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Rescuers

The Bulgarian Orthodox Church and the rescue of Jews

Author Leah Cohen published a new book about the Holocaust and the fate of the Bulgarian Jews. Here we present you with an excerpt from chapter You Believe. In the box below you will find the full text. 


Turkish diplomats and the Shoah

The Ashkelon film festival in Israel discrovered the stories of some Turkish diplomats who rescued Jews giving them a Turkish passport. Sometimes they Jews out of the deportation trains. One of these diplomats is Selahattin Ukumen, consul general in Rhodes and one of the Righeous Among the Nation of Yad Vashem.


Facing Bulgaria's past

Bulgarian Helsinki Committee is to hold in the Bulgarian capital the meeting Facing our past, on 5 and 6 October at Hotel Radisson in Narodno Sabranje square 4. Guest star is Gabriele Nissim, author of The Man Who Stopped Hitler. With the participation of scholars from the US, France, Bulgaria and Macedonia and prominent members of the Jewish community.


Bulgaria and the myth of innocence

Gabriele Nissim, who discovered the figure of Dimitar Peshev and told his story in his book The man who stopped Hitler, explores the meaning of moral self-criticism for the conscience and identity of Bulgaria. 


The US thank Armenia

Hillary Clinton writes to the Director of the Armenian Genocide Museum-Institute in Yerevan to thank him for honouring US nurse Clara Barton in the Garden of the Righteous for the Armenians. "The angel of the battlefield" had run the rescue operations after the massacres carried out by Turkish Sultan Hamid in 1896. 


Raoul Wallenberg centennial

Representatives of Raoul Wallenberg Foundation went to Moscow to call for Russia to open KGB archives to shed light on the Soviet killing of the brave Swedish diplomat who rescued thousands Jews in Nazi-occupied Budapest. Commemorations held in Australia and the US.


Rescuers

whoever saves a life saves the entire world

In Yad Vashem's Memorial, in Jerusalem, the Garden of the Righteous remembers those who tried to rescue the Jews in the Holocaust: those who hidd them, helped them expatriate with forged documents, nourished them or gave them a job; those who, seeing them suffer, helped them somehow instead of remaining indifferent.In Yerevan's Wall of Remembrance the memorial stones remember the rescuers of Armenians during the genocide of 1915, those who tried to stop the massacre, refused to obey orders, sheltered children, reported the extermination that was occurring beneath their hopeless eyes to the world's public opinion.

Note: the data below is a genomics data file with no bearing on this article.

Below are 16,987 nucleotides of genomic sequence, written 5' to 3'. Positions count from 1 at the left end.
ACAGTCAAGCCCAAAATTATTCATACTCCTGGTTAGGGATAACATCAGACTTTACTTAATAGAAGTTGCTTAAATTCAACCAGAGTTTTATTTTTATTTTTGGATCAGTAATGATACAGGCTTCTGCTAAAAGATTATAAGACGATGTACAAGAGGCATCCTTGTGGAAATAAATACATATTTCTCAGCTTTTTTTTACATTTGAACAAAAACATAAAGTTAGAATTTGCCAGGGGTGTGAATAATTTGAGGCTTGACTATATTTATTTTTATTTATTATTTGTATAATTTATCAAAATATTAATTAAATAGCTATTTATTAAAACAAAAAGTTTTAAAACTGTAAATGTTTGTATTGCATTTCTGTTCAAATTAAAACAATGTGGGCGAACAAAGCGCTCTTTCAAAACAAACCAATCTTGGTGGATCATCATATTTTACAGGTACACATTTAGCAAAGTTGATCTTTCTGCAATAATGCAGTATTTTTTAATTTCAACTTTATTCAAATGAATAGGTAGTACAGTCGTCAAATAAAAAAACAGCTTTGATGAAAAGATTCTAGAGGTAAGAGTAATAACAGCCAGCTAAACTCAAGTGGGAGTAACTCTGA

In 1994 in Rwanda, some Tutsies who were hunted by the interahamwe militias were protected by neighbours, friends - some times strangers, too - belonginf to the Hutu ethnic group, who refused participating in the "man hunt" with machetes that had been planned by other Hutus to exterminate the country's Tutsi minority.
While ethnic cleansing was ravaging Bosnia leading to the murder of thousands innocent victims some people trying to escape the massacre were helped in the same way by neighbours, school mates, friends, or strangers, who were members of other ethnic groups.
Still todate, in many places in the world, there are such rescuers who risk and sometimes lose their lives in the attempt of helping the victims, and become victims themselves. Other times they lose their jobs, wellbeing, social status or they are imprisoned, tortured, cast out. At any rate, even before starting their endeavours, they know they run a serious risk, but they prefer doing so rather than bearing the weigh of remorse for remaining indifferent for the rest of their lives. Everytime by their action they "save the entire world", as stands in the Talmud.

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